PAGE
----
We analyzed the mRNA expression of T-bet, GATA-3, and Foxp3, representative Th1, Th2, and Treg transcription factors, respectively, in the draining lymph nodes in the initial stage of ACD, using real-time PCR. The expression of T-bet mRNA was markedly downregulated by RS extract (1.3 g/kg), whereas the expression of GATA-3 and Foxp3 mRNAs was not significantly altered (Fig. 7A-C).
RS extract negatively affected on the number and maturation of DCs in the draining lymph nodes
Because DCs play a key role in the activation and differentiation of T cells, we tested whether the effect of RS on T cells is mediated by its effect on DCs. To do so, the cell surface molecules on DCs (CD11c, CD40, and CD86) were detected with flow cytometry. RS extract (1.3 g/kg) significantly reduced the amount of [CD11c.sup.+] DCs in the mouse lymph nodes, and inhibited the expression of CD40 (p < 0.01) and CD86 (p < 0.05) (Fig. 8A-C). Therefore, DCs might be a critical cellular target of RS extract in the initial stage of DNCB-induced ACD.
Traditional Chinese medicine (TCM), which has been widely used for many generations in China, has proven efficacy (Koo and Arain 1998; Koo and Desai 2003), wide applications, and few adverse effects, but its homonyms, synonyms, and multiple components make the authentication and quality assessment of TCM essential. Several quality control techniques have been used to achieve this goal, each of which has different advantages (Gao et al. 2011; Zhong et al. 2009). In this study, we used a fingerprinting technique to assess RS, and established an RS fingerprint with HPLC. There were 20 main peaks in this chromatogram, four of which corresponded to the prim-O-glucosylcimifugin, cimifugin, 4'-O-[beta]-D-Glucosyl-5-O-methylvisamminol, and sec-O-Glucosylhamaudol standards, so the sample used in this study conformed to the Quality Specification Standards for Saposhnikovia divaricata (Turcz.) Schischk (Xiao et al. 2001a, b).
In the clinical context, RS ("Fangfeng" in Chinese) is commonly used as an immunomodulatory agent in Chinese herbal mixtures, such as Yu-Ping-Feng-San, a representative herbal compound for the treatment of allergic diseases. Some reports have shown that Yu-Ping-Feng-San enhances the functions of DCs, modulates the immune functions of mice under low-temperature conditions (Qiao-feng et al. 2014), and adjusts the imbalance in Th1/Th2 in mice with allergic rhinitis (Jun et al. 2006). RS has also be used to cure respiratory-tract infections (Pu Li 2003), allergic rhinitis (Chan and Chien 2014), but the pharmacological efficacy of RS for ACD and its underlying mechanisms have been unclear. Many chemicals can induce ACD (Tanaka et al. 2012), including 1-chloro-2, 4-dinitrobenzene (Ju 2009), 1-fluoro-2,4-dinitrobenzene (Yuan et al. 2010), 1-chloro-2, 4, 6-trinitrobenzene (Lass et al. 2010), and FITC (Larson et al. 2010). Because the symptoms of skin inflammation or itching and the pathological changes in animals treated with DNCB are similar to those of patients with ACD, this experimental model has frequently been used to study the pathogenesis of ACD and potential preventive measures. In this study, we used this experimental model to evaluate the pharmacological efficacy of RS in treating ACD and the underlying mechanisms. Our results showed that RS extract reduces ear swelling and lymphocytic infiltration, and attenuates the pathological changes associated with DNCB-induced ACD. These results indicate that RS exerts a specific therapeutic effect on ACD, even when used alone.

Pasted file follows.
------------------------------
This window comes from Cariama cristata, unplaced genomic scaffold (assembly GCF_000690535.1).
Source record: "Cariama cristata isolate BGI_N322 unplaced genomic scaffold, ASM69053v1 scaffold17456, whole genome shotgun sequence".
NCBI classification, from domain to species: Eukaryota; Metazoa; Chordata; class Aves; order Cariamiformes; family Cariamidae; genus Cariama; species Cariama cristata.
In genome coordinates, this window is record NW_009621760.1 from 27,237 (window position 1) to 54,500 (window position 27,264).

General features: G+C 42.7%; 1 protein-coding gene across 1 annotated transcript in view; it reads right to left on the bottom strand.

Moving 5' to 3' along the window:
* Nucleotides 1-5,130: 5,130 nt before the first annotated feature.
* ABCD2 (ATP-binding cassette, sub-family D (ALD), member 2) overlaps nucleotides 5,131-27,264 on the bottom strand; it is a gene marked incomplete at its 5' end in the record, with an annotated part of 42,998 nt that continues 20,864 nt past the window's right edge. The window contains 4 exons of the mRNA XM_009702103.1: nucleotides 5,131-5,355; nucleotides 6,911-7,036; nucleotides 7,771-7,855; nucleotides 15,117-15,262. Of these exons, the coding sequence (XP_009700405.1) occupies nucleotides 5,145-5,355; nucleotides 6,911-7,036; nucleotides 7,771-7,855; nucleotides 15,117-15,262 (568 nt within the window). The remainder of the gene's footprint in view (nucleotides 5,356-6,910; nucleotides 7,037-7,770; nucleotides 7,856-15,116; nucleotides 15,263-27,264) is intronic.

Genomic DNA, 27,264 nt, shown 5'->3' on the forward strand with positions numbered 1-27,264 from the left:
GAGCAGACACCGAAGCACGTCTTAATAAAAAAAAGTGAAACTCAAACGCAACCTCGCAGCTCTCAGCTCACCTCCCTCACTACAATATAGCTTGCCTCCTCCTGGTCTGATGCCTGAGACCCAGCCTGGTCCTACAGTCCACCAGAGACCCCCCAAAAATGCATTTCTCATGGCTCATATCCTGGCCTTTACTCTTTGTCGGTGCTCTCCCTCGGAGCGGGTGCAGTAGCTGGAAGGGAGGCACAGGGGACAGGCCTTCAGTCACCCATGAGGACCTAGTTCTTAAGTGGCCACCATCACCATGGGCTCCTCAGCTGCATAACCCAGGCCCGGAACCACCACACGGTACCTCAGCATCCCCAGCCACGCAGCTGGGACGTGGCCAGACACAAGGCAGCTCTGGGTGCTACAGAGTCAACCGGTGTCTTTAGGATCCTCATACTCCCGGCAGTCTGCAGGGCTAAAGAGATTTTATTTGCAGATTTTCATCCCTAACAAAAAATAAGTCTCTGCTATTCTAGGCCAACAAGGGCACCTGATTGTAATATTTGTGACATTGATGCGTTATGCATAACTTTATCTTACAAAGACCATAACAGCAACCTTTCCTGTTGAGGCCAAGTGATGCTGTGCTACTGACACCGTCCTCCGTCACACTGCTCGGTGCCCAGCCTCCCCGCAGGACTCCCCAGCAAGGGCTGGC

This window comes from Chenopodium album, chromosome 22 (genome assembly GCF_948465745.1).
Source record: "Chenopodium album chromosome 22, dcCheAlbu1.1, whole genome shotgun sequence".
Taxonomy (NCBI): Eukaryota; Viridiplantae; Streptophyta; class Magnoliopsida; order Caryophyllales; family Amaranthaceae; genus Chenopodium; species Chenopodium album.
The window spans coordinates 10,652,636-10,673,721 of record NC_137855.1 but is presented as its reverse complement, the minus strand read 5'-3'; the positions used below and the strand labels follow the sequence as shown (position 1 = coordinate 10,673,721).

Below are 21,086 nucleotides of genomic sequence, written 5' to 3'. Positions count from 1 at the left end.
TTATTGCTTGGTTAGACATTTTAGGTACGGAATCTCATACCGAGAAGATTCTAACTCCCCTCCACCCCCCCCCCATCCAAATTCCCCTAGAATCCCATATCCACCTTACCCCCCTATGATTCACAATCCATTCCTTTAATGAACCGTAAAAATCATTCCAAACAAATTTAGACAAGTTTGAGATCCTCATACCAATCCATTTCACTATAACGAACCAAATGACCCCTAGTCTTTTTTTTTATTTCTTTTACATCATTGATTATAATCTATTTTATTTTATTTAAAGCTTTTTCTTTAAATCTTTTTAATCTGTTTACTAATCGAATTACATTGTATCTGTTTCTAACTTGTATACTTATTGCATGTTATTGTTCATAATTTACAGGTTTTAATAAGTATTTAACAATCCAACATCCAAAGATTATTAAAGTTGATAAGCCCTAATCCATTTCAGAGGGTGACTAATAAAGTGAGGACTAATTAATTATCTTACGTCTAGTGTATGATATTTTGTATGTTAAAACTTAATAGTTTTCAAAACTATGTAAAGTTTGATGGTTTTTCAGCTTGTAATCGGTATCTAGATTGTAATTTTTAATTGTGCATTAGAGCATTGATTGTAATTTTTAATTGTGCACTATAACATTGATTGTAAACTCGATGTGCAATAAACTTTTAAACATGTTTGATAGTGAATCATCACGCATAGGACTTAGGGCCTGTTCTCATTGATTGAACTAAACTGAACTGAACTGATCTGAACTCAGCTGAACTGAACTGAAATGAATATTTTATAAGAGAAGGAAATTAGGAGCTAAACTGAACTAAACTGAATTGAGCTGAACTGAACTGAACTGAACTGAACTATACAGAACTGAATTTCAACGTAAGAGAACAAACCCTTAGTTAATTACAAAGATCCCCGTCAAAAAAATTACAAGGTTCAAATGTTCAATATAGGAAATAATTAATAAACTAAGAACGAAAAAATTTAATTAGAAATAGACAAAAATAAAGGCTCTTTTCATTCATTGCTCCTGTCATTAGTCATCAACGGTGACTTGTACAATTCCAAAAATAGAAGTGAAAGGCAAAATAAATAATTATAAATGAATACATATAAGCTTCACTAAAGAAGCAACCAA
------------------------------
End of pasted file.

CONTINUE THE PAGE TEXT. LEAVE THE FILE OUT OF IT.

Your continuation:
T cells play an important mediating role in the development of ACD. In response to an antigenic/adjuvant stimulus, [CD4.sup.+] T cells differentiate into functionally distinct subsets (Th1 or Th2) of cells that can be identified by monitoring their signature cytokines, IFN-[gamma] and IL-4, respectively, which are the hallmarks of the Th1- and Th2-cell-mediated responses. In this study, RS extract downregulated IFN-[gamma] levels and upregulated IL-4 levels in the mouse sera and lymphocyte culture supernatants, significantly reducing the IFN-[gamma]/IL-4 ratios, a commonly used index of Th1/Th2 immunity (Piskin et al. 2003). Notably, we did not find that RS extract influenced the proportions of [CD3.sup.+] and [CD3.sup.+][CD4.sup.+] cells in the elicitation phase of ACD, which suggests that the elicitation phase of the disease might not be the appropriate period in which to observe the impact of RS on T-cell subsets.